Library visit,


Been going,

to the library,

a lot lately,

When I’m,

bored and broke,

the library,

is a good option.

I still have,

Giovanni’s Room,


Gertrude Stein’s Selected Writings,

I am going to be reading,

the Baldwin this week.

I took out two more books,

a biography of,

Bruce Chatwin,

by Nicolas Shakespeare,

and a,

Ford Madox Ford tetralogy,

Parade’s End.

I have long held a fascination,

for Bruce Chatwin,

I think,

strangely enough,

it stems from my love,

for Moleskin notebooks.

Chatwin lived a dream life,

travelling all over the planet,

and writing about it.

The Chatwin stuff,

I’ve read I really liked.

I like the look of him,

the romance of him,

and his tragic end.

It’s a big book,

should take me a while,

to get through,

I’ll let you know.

Ford Madox Ford,

is a British writer from,

the teens and twenties,

he was a very influential editor,

and was a major influence,

on Hemingway and company,

the Lost Generation.

This tetralogy is often referred to,

as some of the best novels,

about the Great War,

First World War.

I know next to nothing,

about the War to End All Wars,

as a Canadian,

I really should,

so many of ours,

died in that war.

Instead of taking,

the subway,

straight home,

I walked up,

Ste-Catherine street.

I love Ste-Catherine street,

through the,

good times and the bad.

Hers and mine.

It’s my street.

To me,

the heart of the city.

I walked from,

St-Denis to Jeanne-Mance,

a lot of change going on,

in that part,

they are totally transforming,

the Main, St-Laurent,

making it into a gentrified,

place for the Jazz Fest and company.

I like the Jazz Fest,

and I like tourists,


when a city looses some of it’s,


in favour of ,

uniformity and slickness,

it looses history and character.

Cities aren’t,

only about postcard vistas,

they are also,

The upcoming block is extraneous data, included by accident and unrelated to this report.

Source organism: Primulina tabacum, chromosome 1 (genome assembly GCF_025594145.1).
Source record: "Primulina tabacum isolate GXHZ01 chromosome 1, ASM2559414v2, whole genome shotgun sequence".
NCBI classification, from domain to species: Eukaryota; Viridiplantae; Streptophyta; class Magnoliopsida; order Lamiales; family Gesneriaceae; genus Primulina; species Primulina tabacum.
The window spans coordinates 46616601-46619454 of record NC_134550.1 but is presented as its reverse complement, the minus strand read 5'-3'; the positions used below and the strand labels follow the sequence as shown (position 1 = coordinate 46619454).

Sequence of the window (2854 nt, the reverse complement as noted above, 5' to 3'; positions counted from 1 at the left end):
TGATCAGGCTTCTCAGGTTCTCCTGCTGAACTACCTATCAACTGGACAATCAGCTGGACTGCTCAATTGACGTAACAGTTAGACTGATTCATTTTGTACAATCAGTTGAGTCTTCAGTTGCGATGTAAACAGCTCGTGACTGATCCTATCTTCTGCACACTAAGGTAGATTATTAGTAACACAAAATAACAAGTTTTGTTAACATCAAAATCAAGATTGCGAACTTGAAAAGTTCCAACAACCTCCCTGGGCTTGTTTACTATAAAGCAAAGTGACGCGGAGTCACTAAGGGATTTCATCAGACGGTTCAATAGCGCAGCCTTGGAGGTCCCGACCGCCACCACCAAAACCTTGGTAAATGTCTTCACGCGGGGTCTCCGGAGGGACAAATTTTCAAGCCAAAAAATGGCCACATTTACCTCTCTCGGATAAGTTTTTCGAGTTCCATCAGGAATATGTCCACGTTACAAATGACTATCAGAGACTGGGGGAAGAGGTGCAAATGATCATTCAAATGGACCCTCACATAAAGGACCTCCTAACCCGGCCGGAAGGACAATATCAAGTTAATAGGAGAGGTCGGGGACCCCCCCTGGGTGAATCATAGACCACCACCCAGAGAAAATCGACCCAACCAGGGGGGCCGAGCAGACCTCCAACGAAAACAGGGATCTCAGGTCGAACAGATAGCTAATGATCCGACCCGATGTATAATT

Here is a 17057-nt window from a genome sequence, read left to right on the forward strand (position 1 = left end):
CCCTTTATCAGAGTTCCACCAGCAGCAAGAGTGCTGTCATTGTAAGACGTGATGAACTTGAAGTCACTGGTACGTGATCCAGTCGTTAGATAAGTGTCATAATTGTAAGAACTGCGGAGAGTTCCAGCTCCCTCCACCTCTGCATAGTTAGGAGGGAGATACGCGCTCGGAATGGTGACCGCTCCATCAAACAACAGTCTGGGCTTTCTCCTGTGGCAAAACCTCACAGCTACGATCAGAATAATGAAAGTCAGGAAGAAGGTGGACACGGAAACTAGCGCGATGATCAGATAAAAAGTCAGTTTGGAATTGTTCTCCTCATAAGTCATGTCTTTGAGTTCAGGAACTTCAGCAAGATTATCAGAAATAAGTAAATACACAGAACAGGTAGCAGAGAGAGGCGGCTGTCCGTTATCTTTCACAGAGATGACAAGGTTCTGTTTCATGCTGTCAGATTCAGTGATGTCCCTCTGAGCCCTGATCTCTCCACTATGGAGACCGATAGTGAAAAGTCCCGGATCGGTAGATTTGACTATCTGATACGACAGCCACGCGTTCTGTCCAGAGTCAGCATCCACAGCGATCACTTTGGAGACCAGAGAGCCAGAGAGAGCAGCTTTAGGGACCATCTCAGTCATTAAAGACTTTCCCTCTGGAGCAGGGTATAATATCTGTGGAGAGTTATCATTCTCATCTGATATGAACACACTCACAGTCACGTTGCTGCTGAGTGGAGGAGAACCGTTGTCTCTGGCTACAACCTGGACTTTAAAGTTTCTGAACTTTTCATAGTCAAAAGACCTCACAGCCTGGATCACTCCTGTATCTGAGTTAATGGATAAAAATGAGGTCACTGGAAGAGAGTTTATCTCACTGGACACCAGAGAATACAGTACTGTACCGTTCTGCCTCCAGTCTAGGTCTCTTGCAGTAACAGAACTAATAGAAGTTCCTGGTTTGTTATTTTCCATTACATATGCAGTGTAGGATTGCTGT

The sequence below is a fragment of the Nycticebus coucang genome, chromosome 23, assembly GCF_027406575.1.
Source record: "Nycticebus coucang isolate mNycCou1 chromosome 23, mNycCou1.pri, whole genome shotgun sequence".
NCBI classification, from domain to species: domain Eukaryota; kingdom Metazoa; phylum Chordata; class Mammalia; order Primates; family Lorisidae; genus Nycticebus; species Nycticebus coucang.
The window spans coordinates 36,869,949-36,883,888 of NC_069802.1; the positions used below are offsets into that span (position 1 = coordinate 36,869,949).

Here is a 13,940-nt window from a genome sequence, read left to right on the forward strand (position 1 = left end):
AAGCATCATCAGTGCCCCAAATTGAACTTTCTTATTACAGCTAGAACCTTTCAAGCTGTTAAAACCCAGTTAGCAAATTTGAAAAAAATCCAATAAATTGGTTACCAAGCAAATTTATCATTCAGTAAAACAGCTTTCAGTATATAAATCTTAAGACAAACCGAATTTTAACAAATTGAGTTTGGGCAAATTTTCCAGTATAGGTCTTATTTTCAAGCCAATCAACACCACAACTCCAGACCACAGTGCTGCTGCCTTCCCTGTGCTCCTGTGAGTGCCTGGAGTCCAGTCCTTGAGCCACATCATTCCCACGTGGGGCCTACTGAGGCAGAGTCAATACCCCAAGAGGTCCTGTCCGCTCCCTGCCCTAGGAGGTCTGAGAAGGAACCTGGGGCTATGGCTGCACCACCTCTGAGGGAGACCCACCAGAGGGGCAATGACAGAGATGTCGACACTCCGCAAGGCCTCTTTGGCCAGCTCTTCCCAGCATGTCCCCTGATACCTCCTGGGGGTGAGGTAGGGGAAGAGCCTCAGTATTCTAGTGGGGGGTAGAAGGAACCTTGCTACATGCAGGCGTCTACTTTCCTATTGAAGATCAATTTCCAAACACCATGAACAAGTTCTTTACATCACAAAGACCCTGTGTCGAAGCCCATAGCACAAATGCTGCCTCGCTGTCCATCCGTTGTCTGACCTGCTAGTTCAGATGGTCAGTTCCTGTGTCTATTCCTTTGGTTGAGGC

about people,



and tough, weary,


Pretending there are no,


and poor,

doesn’t solve the problem.

Urban renewal,

is important,

but, at what cost?

I’m a little bit sick of condos,

and concert halls,

I’d like some trees,

and social housing.

But, hey,

I’m no urban planner.


the Oscars,

I can’t say I really care,


I’d like to see,

our nominee,

Incendie by Denis Villeneuve,

win best foreign film,

fingers crossed:-)

Later girls,


10 Replies to “Library Visit and a walk down The Street”

  1. I read The Songlines during my long flight to Australia a couple years ago, after my mother sent it to me as a going-away present. I can’t say that I loved it, though it was interesting… I was put off by the way that Chatwin exotified the Aboriginals. I never looked into Chatwin himself, and had no idea that he was queer. Now I’m intrigued and have added Shakespeare’s biography to my to-read list.

  2. I haven’t read Songlines, but, I have read What Am I Doing Here? a book of essays, I enjoyed it very much. Last year, I read a book that was in my biography section in the bookstore, With Chatwin by Susannah Clapp a small and interesting book, worth reading. I’ll let you know what I think of the Shakeaspeare.

  3. Please do.

    As an aside, you mention that you have a biography section in your store, which got me thinking: How do you arrange the books? How do you decide what sections to create? I ask because I’m always chuffed when I find a few shelves designated “QGLBT2Setc.” in a used book store, but then I have a good chuckle over what’s included, or rather what isn’t… Same for science fiction, actually: The definition of this genre can be so slippery.

  4. Well, if you asked a good friend who’s a librarian, she would say my bookstore is not so organised. Also, I bought an existing bookstore